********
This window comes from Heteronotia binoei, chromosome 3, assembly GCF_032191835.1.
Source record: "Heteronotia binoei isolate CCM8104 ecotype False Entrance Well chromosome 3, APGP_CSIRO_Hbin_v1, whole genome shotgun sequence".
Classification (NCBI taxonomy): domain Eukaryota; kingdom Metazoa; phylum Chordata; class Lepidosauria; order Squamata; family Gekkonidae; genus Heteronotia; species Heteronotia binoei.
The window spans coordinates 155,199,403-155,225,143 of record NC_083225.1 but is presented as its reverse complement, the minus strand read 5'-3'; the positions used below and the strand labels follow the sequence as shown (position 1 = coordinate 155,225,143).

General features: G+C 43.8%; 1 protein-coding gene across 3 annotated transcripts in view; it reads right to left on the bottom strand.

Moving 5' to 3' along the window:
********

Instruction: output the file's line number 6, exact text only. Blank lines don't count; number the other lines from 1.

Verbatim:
Moving 5' to 3' along the window: